The Pebble Beach Concours d’Elegance, held each August on the Monterey Peninsula in northern California, is America’s premier show of collectible cars, with top-tier automobiles from around the world assembled on the 18th green of one of the Pebble Beach resort’s famed golf courses. All 200 cars compete with each other for the coveted best of show award, but only one car wins. This year, that car was an imposing 1937 Mercedes-Benz 540K Special Roadster, owned by collector Jim Patterson of Louisville, Kentucky; and Palm Beach, Florida.
Patterson has only owned the car since early 2022, when he purchased it at an RM Sotheby’s auction, having identified it as a very rare model and one that was exceedingly original, always having retained its original mechanical components and never having been subjected to a full restoration. “It only has 13,000 miles on it,” Patterson told AD on the stand, just after receiving the award. “Some of the leather is original—that’s 85-year-old leather.”
The car is just one of three extant Special Roadsters with the unique long-tail body built by the Mercedes factory. It was originally purchased by the then 23 year-old king of Afghanistan. Its daggered streamlined bodywork and aircraft engine-inspired wheels recall other menacing and martial exemplars of fascist architecture and design from this period in Germany.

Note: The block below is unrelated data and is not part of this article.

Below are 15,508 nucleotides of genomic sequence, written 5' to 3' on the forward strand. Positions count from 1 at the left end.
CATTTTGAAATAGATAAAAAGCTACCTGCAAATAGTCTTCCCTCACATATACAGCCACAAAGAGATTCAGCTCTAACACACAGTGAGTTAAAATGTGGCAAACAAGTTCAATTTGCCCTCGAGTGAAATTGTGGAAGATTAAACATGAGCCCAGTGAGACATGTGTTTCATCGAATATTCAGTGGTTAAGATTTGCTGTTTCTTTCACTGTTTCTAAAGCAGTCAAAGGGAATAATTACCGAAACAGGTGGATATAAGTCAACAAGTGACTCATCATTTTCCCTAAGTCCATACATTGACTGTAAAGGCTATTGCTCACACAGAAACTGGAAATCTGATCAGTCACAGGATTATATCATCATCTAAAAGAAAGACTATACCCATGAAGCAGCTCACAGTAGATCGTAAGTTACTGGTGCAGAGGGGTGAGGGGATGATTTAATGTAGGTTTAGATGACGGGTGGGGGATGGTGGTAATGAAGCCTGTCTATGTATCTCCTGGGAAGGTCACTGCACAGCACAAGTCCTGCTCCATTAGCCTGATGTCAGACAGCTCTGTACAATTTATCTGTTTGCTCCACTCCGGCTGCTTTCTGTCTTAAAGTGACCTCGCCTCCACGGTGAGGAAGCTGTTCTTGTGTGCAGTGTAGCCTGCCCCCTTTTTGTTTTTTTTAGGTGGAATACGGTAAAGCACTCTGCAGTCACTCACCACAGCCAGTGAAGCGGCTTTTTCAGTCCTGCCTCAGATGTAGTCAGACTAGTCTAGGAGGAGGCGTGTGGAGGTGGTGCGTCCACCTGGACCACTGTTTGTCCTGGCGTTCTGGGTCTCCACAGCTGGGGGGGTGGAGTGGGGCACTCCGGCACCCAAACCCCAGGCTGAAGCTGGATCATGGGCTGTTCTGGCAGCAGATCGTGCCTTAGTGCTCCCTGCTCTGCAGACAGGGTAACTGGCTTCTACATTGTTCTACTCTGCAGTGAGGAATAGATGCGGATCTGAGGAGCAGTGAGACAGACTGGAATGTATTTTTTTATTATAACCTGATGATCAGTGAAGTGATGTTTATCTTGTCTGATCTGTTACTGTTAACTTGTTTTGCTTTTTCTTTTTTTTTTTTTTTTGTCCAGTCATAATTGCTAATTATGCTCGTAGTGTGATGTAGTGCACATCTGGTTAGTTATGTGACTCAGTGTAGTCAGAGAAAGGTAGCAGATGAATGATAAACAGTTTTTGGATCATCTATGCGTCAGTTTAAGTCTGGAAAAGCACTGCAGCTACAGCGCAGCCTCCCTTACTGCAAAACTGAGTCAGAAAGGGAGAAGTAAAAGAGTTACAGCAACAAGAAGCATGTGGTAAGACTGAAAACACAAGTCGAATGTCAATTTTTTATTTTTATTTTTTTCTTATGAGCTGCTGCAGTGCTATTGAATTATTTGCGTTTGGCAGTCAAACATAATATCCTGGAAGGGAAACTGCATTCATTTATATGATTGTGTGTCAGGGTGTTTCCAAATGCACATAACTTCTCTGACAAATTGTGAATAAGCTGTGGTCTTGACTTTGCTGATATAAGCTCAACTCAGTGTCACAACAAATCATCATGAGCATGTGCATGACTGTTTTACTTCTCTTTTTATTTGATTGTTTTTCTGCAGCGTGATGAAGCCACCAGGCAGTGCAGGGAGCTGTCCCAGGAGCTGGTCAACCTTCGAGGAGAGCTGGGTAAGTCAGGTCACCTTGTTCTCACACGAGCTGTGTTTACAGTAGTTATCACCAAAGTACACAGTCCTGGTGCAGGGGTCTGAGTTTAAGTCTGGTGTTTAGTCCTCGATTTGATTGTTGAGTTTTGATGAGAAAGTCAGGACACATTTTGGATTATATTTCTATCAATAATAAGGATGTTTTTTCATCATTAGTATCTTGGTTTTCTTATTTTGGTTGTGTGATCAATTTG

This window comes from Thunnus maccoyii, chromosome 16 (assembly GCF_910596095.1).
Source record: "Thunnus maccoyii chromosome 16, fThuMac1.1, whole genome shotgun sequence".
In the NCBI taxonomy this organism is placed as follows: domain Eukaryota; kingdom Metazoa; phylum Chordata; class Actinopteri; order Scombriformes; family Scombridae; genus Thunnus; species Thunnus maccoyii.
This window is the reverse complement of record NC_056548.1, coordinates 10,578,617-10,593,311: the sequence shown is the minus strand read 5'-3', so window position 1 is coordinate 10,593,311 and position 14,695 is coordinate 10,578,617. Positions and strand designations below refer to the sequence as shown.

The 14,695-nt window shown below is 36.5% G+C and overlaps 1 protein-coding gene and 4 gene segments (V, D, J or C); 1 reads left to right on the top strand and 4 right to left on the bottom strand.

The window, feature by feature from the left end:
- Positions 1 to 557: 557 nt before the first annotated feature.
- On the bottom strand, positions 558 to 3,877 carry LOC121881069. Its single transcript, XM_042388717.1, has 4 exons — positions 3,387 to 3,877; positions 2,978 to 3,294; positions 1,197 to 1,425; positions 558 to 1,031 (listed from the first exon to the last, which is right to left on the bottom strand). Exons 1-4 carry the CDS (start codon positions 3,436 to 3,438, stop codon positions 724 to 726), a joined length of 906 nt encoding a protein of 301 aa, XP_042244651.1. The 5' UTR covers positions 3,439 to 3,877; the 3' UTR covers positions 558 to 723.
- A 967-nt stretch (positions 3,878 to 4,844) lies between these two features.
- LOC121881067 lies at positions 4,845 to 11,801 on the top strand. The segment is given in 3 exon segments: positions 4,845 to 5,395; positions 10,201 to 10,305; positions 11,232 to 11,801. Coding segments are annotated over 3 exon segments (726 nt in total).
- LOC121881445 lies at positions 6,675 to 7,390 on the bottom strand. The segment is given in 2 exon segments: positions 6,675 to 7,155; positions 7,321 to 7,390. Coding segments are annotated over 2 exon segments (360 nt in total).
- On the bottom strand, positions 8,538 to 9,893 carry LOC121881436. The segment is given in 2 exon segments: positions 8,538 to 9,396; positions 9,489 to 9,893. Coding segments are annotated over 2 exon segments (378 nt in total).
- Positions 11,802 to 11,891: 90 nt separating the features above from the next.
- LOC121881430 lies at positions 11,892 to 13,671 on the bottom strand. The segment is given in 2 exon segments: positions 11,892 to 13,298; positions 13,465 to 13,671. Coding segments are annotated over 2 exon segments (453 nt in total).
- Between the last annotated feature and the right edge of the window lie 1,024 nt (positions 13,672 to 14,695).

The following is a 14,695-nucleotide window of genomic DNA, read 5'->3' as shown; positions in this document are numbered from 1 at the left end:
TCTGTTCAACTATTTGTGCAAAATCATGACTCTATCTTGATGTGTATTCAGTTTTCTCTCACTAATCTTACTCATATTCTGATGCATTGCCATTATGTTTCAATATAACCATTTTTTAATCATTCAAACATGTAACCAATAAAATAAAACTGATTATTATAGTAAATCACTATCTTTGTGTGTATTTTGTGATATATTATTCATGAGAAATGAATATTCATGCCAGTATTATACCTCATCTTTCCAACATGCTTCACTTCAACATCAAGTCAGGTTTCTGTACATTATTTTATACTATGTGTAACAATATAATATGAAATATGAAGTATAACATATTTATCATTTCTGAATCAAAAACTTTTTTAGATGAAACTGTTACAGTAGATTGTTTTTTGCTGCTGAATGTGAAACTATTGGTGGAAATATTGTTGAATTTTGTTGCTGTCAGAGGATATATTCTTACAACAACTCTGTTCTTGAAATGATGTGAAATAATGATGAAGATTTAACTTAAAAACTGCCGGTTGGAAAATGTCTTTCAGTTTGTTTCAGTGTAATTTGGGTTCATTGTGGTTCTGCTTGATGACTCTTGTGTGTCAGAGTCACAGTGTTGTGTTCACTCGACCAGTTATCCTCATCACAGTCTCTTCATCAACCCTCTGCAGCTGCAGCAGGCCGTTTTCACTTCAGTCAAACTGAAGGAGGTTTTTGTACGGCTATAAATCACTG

This car is, in many ways, a typical best of show winner at Pebble, a site that tends to privilege uniquely designed exemplars of the interwar era from pinnacle brands. In fact, this win places Mercedes-Benz atop the pyramid of the winners in Monterey, just beating out Bugatti as the automaker that has acquired the greatest number of these awards.
As such, it reinforces recent trends in the highest ends of the concours world which, despite pressures to include more postwar cars on their podiums, have remained steadfastly committed to the absolute best handmade, special vehicles from the 1920s and 1930s.
“We may have to wait another year, or decade, for a postwar car to win again at Pebble Beach,” said a veteran Pebble Beach judge, and noted automotive author and curator Ken Gross, referencing a single win, by a 1954 Ferrari 376MM, back in 2014. “I’ve seen a million 540Ks, and this car immediately caught my eye,” he added. “Taken as a machine, it’s still a breathtaking car. It’s a revered and respected example of a classic.”